• Women or patients with diabetes mellitus may present with typical and/or “atypical” symptoms such as fatigue, dyspnea, and malaise.

Differential Diagnosis

Unstable angina, aortic dissection, pulmonary embolism (PE), perforating gastric ulcer, pericarditis, dysrhythmias, gastroesophageal reflux disease (GERD), esophageal spasm, biliary/pancreatic pain, hyperventilation syndrome, anxiety/panic

Diagnostic Tests & Interpretation

Initial Tests (lab, imaging)

  • 12-lead ECG:
    • ≥1 mm ST elevation in a regional pattern, involving at least two contiguous leads, with or without abnormal Q waves
    • STEMI of posterior wall: ST depression ± tall R waves in V1V2
    • Absence of Q waves represents partial or transient occlusion or early infarction.
    • Consider right-sided and posterior chest leads if inferior MI pattern (examine V3R, V4R, V7V9).
    • In the setting of ventricular pacing or a prior left bundle branch block (LBBB), the Sgarbossa criteria or BARCELONA algorithm (1) may be helpful.
  • 2-Dimensional transthoracic echocardiography is useful in evaluating regional wall motion in MI, left ventricular function, mechanical complications, and mural thrombus.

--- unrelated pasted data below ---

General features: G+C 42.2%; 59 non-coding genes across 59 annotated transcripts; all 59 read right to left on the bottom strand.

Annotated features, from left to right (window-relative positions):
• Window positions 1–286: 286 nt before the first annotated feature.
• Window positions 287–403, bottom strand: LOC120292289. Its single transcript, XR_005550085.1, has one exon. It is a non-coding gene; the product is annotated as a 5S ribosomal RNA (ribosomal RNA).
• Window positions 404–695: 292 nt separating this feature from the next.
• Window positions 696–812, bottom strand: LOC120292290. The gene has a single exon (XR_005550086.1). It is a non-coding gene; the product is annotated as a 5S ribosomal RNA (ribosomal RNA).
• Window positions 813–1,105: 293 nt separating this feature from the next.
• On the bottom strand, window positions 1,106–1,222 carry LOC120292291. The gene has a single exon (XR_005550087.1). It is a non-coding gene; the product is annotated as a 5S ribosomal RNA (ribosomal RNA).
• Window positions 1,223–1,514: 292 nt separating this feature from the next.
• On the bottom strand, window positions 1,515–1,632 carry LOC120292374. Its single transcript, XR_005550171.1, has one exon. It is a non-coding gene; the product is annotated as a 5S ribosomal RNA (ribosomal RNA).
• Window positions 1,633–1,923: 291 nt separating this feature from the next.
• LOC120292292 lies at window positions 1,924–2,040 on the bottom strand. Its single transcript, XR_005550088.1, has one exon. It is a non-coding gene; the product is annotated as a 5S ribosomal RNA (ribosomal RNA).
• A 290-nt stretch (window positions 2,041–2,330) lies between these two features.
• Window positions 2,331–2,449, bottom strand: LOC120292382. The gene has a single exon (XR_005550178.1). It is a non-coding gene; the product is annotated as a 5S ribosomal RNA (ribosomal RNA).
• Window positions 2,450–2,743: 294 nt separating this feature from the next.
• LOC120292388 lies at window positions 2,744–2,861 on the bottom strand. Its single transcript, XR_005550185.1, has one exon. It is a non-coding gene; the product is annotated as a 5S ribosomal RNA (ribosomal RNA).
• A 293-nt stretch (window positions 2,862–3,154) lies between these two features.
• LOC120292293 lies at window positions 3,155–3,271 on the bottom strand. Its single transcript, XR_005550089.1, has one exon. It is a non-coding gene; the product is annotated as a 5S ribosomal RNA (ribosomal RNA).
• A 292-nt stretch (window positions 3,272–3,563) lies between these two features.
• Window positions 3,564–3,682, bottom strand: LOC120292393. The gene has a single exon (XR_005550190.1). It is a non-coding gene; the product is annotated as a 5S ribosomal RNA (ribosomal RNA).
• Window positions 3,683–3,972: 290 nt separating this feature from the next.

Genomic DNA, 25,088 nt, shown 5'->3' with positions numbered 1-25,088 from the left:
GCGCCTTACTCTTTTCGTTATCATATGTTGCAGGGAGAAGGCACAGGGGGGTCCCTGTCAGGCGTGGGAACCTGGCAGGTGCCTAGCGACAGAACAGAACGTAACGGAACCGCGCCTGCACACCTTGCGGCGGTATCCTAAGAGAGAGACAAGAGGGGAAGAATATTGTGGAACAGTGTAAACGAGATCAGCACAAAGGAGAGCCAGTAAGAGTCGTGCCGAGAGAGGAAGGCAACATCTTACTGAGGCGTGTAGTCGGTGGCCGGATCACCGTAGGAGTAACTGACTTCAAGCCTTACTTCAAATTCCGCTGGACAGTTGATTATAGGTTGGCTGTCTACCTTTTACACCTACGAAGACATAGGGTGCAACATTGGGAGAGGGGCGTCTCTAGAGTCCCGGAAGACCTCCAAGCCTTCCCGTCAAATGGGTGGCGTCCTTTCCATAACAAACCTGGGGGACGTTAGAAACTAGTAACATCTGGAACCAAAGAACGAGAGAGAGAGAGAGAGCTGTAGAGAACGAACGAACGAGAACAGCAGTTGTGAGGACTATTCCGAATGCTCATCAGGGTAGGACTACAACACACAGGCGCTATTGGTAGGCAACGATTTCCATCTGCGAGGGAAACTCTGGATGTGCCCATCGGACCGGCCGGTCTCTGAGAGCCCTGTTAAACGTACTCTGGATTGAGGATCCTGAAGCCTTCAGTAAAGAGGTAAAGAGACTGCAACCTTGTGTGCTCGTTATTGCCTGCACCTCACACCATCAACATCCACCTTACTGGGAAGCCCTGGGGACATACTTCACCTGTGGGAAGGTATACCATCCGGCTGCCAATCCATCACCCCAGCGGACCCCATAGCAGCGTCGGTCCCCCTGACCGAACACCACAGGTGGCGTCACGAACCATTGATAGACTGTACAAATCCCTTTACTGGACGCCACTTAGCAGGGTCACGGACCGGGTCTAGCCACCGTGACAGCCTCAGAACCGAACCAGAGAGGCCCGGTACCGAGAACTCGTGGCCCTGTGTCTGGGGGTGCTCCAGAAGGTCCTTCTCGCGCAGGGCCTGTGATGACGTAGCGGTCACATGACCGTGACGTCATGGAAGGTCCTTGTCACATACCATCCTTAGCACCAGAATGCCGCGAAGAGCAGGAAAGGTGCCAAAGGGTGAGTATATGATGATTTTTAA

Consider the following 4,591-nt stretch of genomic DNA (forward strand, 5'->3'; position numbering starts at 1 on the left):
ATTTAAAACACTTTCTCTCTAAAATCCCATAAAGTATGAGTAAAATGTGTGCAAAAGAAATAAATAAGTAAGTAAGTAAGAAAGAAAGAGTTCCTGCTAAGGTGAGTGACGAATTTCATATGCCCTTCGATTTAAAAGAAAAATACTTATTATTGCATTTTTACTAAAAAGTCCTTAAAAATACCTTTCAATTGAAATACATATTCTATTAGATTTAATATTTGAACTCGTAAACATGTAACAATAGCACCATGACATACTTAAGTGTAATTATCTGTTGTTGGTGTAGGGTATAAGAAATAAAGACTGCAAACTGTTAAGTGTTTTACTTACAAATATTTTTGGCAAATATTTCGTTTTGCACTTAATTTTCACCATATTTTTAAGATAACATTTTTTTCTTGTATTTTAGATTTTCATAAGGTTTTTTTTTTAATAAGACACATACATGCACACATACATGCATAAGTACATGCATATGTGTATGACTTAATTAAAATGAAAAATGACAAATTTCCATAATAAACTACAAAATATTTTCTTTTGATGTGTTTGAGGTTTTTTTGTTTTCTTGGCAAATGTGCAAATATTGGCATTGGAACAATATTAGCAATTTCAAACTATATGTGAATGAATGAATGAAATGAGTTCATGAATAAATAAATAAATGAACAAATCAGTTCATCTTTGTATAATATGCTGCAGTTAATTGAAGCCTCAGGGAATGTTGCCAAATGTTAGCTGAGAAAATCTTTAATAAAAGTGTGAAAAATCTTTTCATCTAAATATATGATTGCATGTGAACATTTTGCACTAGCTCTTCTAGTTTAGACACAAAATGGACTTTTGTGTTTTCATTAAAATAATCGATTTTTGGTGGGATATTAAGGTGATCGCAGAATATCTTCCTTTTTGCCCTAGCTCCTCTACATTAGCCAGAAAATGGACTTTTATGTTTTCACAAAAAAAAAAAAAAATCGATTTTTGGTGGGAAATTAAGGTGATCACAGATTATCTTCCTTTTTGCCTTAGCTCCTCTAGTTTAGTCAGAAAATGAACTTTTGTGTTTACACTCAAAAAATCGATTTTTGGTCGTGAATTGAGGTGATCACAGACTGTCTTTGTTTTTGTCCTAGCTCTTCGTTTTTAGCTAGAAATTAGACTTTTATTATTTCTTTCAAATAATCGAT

• Once diagnosis is suspected, emergent coronary angiography with PCI is preferred.

Follow-Up Tests & Special Considerations
Serum biomarkers

  • Troponin I and T (cTnI, cTnT) rise 3 to 6 hours after onset of ischemic symptoms.
  • Elevations in cTnI persist for 7 to 10 days, whereas cTnT elevations persist for 10 to 14 days after MI.
  • Myoglobin fraction of creatine kinase-MB (CK-MB) adds little diagnostic value in assessment of possible AMI to troponin testing.

Pregnancy Considerations
Pregnant patients presenting with STEMI will need discussion of risks and benefits of invasive coronary angiography with radiation exposure to fetus. Management should otherwise be the same as in nonpregnant patients.

Diagnostic Procedures/Other